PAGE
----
Scene description tends to flummox many a novel writer. The devil is in the details, you’ve heard. Well, it’s possible to have too many details, and also too few. Then there are static details. Ack! How to walk this fine line when crafting your own scene description? Read on.
The Ideal Balance of Scene Description
Scene setting exists to not only bring your reader into your story, but give mood to each scene, and do world-building. A 1950s kitchen will be very different from an alien world. The issue is, many writers don’t know how much scene setting is too much, or how much is too little. They don’t know where to put it in their prose. They struggle with its overall arc as the novel progresses. Here are some thoughts for achieving that ideal balance.
Considerations About Reader Attention
When you write scene setting, you are directing reader attention. You are either highlighting a place, or downplaying, according to the amount of description you choose to include.
Yes, it’s possible to get bogged down with description, and, as a result, scene setting. We’ll talk about that in a moment. It’s also possible to skip scene setting altogether and end up with a strangely ungrounded project.
Remember this when you write: How much you describe something directly ties into how important a reader thinks that something is. As you decide how to describe a scene, how much, and when, keep this in the back of your mind.
You can describe a scene more liberally the first time a character visits. This is their introduction to a place, after all, and you want readers to create it in their minds. But don’t do a few big paragraphs of description at the beginning of every scene. This will be a pattern readers grow tired of. Instead, think of places to pause and insert description throughout the scene that takes place in a certain setting.
Once that groundwork is done, future visits to that place can do with less scene setting. But you don’t want to abandon it completely.
Too Few Scene Description Details
If you suffer from too little scene description, pick some evocative details of each scene. A big problem in novels without setting is that scenes often turn into talking heads. Just dialogue and human motion. These tend to read very quickly and readers won’t feel grounded. Can you pick evocative details, maybe that match the emotion of the scene? Pepper them on pages where you see a ton of dialogue and little action.
Maybe three or four details will be all you need. Maybe you’ll sit and start thinking about the room and be inspired to describe it more. As a good rule of thumb for you, try a few sentences of scene setting at the beginning of each scene that your characters enter. Then, when they go back to a location, note any changes or comment on how the setting might feel different because of all that has happened since the characters’ last visit there.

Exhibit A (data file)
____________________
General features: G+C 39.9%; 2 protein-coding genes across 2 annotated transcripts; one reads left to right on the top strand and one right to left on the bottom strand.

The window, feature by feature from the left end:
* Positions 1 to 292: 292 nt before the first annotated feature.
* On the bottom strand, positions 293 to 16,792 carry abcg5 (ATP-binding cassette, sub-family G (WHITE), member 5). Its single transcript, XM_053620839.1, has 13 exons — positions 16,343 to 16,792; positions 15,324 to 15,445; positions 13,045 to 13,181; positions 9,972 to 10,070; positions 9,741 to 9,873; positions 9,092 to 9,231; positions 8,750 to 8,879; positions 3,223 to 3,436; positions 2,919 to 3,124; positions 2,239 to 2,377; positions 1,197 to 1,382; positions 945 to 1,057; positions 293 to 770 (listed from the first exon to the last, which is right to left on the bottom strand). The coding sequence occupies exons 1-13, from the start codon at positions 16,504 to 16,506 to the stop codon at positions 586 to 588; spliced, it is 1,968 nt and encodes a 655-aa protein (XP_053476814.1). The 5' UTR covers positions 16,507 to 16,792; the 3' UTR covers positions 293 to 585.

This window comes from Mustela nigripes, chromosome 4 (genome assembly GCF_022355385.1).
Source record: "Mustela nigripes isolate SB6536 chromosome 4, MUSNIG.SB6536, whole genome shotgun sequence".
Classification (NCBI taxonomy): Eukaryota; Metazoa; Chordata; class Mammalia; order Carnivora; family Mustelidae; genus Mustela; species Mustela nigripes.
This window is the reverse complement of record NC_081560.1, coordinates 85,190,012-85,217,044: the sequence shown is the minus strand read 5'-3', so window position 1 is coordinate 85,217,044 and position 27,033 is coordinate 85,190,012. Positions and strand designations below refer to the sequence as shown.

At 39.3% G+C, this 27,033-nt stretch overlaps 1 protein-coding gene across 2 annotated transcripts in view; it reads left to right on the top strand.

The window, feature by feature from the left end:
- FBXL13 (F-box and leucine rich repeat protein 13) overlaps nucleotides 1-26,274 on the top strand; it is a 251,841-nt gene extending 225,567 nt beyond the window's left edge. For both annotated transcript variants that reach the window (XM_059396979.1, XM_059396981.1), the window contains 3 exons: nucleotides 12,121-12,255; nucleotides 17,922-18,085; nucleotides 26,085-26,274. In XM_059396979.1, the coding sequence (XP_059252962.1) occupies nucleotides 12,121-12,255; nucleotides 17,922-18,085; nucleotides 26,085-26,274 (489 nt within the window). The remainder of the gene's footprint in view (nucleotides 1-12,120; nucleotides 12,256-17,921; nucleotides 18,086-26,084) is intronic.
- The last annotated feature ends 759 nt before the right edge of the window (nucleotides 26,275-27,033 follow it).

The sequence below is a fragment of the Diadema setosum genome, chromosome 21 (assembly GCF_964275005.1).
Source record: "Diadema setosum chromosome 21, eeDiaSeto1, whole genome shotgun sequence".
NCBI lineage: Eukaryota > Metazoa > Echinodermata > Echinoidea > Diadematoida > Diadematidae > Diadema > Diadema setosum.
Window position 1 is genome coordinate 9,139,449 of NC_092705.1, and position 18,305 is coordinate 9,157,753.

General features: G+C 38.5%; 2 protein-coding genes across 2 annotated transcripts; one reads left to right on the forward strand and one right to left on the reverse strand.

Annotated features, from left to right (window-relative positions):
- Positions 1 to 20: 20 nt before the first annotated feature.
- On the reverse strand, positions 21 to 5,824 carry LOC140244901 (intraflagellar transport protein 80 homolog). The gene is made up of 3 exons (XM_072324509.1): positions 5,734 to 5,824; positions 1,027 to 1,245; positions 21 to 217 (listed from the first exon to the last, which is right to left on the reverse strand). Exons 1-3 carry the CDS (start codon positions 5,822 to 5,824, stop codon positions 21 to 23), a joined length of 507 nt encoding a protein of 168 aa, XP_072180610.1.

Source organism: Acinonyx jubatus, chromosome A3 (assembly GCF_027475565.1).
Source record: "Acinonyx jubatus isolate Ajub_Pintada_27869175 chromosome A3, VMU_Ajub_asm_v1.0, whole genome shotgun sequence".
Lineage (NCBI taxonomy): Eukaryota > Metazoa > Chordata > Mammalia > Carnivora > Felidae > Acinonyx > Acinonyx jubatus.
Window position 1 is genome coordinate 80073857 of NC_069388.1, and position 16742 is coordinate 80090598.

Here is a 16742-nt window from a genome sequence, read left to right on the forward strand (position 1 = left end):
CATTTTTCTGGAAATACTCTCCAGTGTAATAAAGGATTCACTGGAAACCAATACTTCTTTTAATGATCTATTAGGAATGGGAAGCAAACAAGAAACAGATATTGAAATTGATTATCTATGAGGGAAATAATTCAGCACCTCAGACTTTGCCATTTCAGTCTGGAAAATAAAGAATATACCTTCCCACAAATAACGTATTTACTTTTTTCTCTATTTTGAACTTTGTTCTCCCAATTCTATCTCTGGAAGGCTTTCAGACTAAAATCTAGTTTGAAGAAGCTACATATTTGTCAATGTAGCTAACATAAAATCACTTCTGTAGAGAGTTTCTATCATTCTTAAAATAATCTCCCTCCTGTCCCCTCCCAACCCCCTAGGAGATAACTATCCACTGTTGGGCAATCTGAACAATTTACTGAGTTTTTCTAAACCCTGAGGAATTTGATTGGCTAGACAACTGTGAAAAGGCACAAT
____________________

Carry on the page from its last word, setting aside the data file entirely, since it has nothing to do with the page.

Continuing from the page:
Too Much Scene Setting
Indulgent scene setting is an opposite problem. Usually, writers lavish the first page set in a specific scene on description. This can stop action cold. Redundancy also becomes an issue, especially if description is ongoing, even though a character has visited a place many times.
Think of a new scene or a new chapter as an invitation to the reader. You are asking them to join you for the next installment of story. If you immediately bombard them with colors, smells, the various textiles and appointments of a room, the vibe in the air, the music drifting in, and all of these other small details—that’s a lot to keep in mind. It makes the beginning of a scene, which is ideally a light and inviting thing, seem heavy and too complicated.
If you struggle with this issue, limit yourself to three significant details and three more specific details. And don’t introduce all of them when a character first enters the scene. Pepper them throughout.
How Scene Description Changes Throughout
Think of the scene setting in your novel as having its own arc. You will be doing more scene setting at the beginning of a novel, simply because you are introducing readers to a world and its environments. They have never been to each place before, they will want to see the big picture and a few evocative details.
But as the story moves forward and the settings become familiar, don’t drop your scene setting. Simply shift your focus. Is the diner dreary on this foggy day, as the character goes to sulk over a milkshake? Does the brilliant sunshine over the field cheer the whole place up? As characters go through a story, they will develop relationships to the places they have been. These relationships can change the character’s viewpoint of a place. They can add emotion to the place.
Pick three locations that your character visits a lot. Can you give them an emotional “tone” every time the character goes there? Add some specific scene setting description that teases out a sense of arc? Even more neutral settings can contribute to story with a few well-chosen descriptions.
Work with me as your developmental editor and we can address your questions about scenes, arcs, and writing description in a focused encouraging one-on-one setting.